A Tiny Cell-Phone Transmitter Takes Root in Rural Africa
Rural areas could benefit greatly from a rugged outdoor base station.
More than a billion people lack cellular phone coverage worldwide.
Worldwide, at least a billion people don’t have access to cellular communications because they lack electricity to run traditional transmitters and receivers. A new low-power cellular base station being rolled out in Zambia could bring connectivity to some of those people.
Weighing just five kilograms and consuming just 50 watts, the gadget provides connectivity to 1,000 people and is “the lowest-power consumption outdoor base station in the world,” says Vanu Bose, CEO of Vanu, the Cambridge, Massachusetts-based company that built it.
One destination for the pint-size base station is Chaimiaka, a village 115 kilometers from the Zambian capital, Lusaka. The units require a second piece of equipment, known as the backhaul, to handle the connection to the main network. In Chaimiaka, this is done with a microwave transmitter that consumes 25 watts; it links village communications with a traditional base station 17 kilometers away.
In other settings, a satellite connection or fiber backhaul may be used. Powering the base stations and backhaul connections can be done with photovoltaics, batteries, generators, or whatever grid connection may be available.
Zambia’s existing network coverage illustrates the global problem. Of the central African nation’s 13 million residents, 8.5 million live in rural areas and have spotty or absent coverage, which is visible on this map. In the developing world, networks are typically built out in urban areas and along main highways, but that leaves a lot of people without access.
To achieve the low-power consumption, the company’s main strategy was to use a single software-controlled processer to handle all processing and networking tasks. On typical base stations, these jobs are done by two or three processors. “At every step of the design, we ask ‘How can we do this differently to reduce power consumption?’ resulting in changes to many aspects of a traditional base station design, including antenna usage, filtering, and signal processing,” Bose said.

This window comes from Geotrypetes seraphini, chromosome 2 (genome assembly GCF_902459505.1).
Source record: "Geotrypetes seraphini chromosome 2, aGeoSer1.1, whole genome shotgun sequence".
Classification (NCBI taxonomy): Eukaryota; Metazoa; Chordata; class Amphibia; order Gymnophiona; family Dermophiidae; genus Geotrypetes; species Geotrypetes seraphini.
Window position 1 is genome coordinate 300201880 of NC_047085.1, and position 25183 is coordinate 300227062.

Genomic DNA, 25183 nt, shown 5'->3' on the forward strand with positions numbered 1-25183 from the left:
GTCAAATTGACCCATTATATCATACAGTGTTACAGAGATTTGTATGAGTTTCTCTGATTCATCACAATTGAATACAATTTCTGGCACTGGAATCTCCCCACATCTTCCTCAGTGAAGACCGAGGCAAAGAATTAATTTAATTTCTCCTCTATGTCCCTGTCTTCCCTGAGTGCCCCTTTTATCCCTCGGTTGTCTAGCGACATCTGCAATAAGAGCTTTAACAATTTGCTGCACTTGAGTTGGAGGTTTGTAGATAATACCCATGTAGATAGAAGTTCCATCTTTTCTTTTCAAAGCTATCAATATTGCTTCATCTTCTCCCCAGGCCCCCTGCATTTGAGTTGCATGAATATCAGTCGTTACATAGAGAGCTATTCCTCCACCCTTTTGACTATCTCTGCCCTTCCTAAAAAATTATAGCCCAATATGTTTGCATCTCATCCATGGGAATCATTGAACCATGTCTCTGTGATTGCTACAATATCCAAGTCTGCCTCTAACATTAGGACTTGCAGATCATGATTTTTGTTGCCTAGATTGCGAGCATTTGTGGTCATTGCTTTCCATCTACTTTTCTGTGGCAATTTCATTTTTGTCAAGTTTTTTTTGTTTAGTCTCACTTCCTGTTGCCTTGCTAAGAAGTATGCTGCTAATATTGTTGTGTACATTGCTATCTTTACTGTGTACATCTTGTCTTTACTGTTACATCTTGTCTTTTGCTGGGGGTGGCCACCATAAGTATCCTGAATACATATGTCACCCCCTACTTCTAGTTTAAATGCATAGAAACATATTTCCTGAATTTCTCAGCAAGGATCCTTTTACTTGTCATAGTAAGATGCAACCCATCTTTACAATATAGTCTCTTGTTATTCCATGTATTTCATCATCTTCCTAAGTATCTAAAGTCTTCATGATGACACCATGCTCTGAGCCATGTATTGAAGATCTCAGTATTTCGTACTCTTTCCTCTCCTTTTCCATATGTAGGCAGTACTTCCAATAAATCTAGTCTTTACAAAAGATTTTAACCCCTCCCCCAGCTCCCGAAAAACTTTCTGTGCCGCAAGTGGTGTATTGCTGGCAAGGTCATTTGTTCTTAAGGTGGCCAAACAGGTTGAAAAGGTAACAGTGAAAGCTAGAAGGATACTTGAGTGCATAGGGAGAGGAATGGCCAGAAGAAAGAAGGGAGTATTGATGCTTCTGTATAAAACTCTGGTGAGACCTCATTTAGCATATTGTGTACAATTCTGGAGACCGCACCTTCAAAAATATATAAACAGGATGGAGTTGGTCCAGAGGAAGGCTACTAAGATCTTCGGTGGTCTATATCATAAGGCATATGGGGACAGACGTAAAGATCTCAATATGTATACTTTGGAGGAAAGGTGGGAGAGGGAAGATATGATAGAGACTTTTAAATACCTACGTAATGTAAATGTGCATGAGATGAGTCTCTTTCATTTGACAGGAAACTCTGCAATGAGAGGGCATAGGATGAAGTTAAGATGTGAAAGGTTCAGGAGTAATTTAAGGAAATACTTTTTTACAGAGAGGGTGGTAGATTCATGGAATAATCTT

In the future, this and other base stations could be made even more efficient with coming advances in super-efficient amplifiers—the gadgets that change electrical signals into radio waves. These gadgets are, by far, the largest users of electricity in all base stations (see “Efficiency Breakthrough Promises Smartphones That Use Half the Power”).
The technology is being rolled out with a Zambian partner, Connect Africa. In a company blog describing a meeting with a traditional leader, Chief Shakumbila, the chief initially expressed some reservations about the influx of technology, but added: “We can use technology to preserve culture. We will coexist—there is no way we can stop it because we have to keep up with the world.”
Technology is indeed pressing ahead on the African continent, centered in major hubs, including Nairobi. Electricity supplies are a key limiting factor. “As Africans have more disposable income, and also are getting used to the influx of Internet and mobile connectivity, the need for power increases,” says Erik Hersman, director of iHub, a Kenyan startup incubator (see “Kenya’s Startup Boom”). “The western understanding of energy infrastructure doesn’t fit the continent either; it needs a rethink. And that’s why I think some of the biggest gains will be made in the coming years across Africa—there’s just too much of a growing demand and too few solutions that fit.”
Among the other solutions emerging is a gadget called the BRCK, a device that can connect with any network in the world, provide eight hours of wireless connectivity battery life, and can be programmed for new applications, such as remote sensing (see “This Box Keeps Information Flowing During a Crisis”).